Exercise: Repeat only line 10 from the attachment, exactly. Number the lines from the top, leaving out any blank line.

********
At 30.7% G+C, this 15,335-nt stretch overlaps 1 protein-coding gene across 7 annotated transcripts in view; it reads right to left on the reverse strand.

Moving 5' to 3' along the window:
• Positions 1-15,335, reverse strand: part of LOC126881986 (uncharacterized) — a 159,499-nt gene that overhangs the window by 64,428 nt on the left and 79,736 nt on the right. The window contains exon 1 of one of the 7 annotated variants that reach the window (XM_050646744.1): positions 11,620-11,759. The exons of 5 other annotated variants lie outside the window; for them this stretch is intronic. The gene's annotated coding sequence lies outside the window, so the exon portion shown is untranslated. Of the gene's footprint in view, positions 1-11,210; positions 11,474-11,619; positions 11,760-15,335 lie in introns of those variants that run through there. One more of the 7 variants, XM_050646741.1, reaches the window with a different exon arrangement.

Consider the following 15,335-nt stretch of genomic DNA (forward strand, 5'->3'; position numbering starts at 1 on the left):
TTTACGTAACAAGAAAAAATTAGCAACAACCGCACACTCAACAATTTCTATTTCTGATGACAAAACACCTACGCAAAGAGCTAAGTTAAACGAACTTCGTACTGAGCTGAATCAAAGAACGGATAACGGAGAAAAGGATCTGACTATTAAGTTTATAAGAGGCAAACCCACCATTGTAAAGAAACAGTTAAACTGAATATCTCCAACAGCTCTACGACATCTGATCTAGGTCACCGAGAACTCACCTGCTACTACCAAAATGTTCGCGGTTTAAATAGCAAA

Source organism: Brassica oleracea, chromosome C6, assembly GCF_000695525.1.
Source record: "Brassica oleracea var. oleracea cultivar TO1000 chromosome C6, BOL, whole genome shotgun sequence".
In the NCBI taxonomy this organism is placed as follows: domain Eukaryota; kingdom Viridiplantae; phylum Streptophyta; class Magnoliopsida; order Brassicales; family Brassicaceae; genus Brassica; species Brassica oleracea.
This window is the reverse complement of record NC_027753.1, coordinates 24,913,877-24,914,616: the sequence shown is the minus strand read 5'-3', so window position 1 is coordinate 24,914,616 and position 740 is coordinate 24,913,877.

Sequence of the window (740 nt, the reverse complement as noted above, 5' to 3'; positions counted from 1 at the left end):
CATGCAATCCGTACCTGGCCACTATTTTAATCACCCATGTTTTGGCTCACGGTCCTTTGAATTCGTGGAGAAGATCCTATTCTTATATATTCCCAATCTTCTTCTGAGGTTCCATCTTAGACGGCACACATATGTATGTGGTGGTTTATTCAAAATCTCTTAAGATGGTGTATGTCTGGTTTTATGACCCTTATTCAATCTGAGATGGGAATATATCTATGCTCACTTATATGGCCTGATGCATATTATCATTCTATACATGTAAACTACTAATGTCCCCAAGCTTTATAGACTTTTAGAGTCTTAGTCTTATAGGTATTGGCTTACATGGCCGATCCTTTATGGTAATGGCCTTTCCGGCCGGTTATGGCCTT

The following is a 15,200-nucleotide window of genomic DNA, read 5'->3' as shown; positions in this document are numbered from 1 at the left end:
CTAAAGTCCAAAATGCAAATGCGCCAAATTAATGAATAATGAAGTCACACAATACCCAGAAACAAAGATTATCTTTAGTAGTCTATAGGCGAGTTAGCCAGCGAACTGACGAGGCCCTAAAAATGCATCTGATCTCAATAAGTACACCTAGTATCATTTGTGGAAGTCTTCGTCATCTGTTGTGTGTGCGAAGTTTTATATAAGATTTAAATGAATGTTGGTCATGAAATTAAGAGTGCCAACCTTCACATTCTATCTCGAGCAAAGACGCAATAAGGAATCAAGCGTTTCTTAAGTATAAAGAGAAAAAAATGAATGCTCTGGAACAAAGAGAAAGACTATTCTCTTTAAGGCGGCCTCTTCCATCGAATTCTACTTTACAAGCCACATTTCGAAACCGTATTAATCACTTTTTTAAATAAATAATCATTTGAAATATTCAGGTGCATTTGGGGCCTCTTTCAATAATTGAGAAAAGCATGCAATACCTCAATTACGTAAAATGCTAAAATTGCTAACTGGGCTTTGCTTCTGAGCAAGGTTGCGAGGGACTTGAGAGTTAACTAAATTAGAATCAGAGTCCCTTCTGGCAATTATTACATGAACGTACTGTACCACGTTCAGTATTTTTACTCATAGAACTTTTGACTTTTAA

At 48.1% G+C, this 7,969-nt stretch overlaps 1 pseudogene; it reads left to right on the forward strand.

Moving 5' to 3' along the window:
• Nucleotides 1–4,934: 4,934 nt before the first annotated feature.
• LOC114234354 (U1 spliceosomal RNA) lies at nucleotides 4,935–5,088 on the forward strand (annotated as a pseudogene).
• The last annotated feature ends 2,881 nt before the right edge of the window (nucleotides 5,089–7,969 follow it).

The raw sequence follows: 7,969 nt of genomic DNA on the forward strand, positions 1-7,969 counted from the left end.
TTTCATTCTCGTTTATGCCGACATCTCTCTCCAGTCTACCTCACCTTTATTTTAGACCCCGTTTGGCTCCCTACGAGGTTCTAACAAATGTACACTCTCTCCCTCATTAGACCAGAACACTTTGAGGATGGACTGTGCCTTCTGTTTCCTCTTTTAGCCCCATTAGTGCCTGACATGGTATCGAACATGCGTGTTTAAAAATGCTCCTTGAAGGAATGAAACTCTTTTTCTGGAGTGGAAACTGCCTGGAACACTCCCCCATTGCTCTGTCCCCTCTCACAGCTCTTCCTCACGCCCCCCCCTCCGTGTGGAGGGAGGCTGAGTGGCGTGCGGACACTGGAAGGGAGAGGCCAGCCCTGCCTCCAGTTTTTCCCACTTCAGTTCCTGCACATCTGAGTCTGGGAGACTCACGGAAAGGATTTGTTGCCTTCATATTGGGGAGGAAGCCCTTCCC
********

Sequence of the window (740 nt, the reverse complement as noted above, 5' to 3'; positions counted from 1 at the left end):